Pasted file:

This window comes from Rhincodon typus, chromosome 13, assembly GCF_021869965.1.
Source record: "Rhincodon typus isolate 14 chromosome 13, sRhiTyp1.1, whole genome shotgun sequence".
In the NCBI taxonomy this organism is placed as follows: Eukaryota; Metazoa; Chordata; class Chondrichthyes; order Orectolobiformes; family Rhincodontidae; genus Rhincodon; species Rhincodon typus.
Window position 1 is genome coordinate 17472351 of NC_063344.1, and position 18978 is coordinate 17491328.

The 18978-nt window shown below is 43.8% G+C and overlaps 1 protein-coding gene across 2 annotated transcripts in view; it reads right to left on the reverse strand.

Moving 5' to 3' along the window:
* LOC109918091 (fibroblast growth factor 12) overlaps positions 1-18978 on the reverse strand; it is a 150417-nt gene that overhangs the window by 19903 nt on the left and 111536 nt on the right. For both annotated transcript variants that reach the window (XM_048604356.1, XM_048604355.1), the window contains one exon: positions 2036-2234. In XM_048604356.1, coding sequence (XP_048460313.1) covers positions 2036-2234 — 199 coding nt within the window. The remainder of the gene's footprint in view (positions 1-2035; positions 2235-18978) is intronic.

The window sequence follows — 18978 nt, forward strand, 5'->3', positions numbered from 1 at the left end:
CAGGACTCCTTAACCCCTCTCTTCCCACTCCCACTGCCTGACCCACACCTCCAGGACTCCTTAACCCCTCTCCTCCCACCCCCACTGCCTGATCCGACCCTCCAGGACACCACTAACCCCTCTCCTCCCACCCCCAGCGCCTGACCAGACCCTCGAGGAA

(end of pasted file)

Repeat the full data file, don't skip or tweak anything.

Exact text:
This window comes from Rhincodon typus, chromosome 13, assembly GCF_021869965.1.
Source record: "Rhincodon typus isolate 14 chromosome 13, sRhiTyp1.1, whole genome shotgun sequence".
In the NCBI taxonomy this organism is placed as follows: Eukaryota; Metazoa; Chordata; class Chondrichthyes; order Orectolobiformes; family Rhincodontidae; genus Rhincodon; species Rhincodon typus.
Window position 1 is genome coordinate 17472351 of NC_063344.1, and position 18978 is coordinate 17491328.

The 18978-nt window shown below is 43.8% G+C and overlaps 1 protein-coding gene across 2 annotated transcripts in view; it reads right to left on the reverse strand.

Moving 5' to 3' along the window:
* LOC109918091 (fibroblast growth factor 12) overlaps positions 1-18978 on the reverse strand; it is a 150417-nt gene that overhangs the window by 19903 nt on the left and 111536 nt on the right. For both annotated transcript variants that reach the window (XM_048604356.1, XM_048604355.1), the window contains one exon: positions 2036-2234. In XM_048604356.1, coding sequence (XP_048460313.1) covers positions 2036-2234 — 199 coding nt within the window. The remainder of the gene's footprint in view (positions 1-2035; positions 2235-18978) is intronic.

The window sequence follows — 18978 nt, forward strand, 5'->3', positions numbered from 1 at the left end:
CAGGACTCCTTAACCCCTCTCTTCCCACTCCCACTGCCTGACCCACACCTCCAGGACTCCTTAACCCCTCTCCTCCCACCCCCACTGCCTGATCCGACCCTCCAGGACACCACTAACCCCTCTCCTCCCACCCCCAGCGCCTGACCAGACCCTCGAGGAA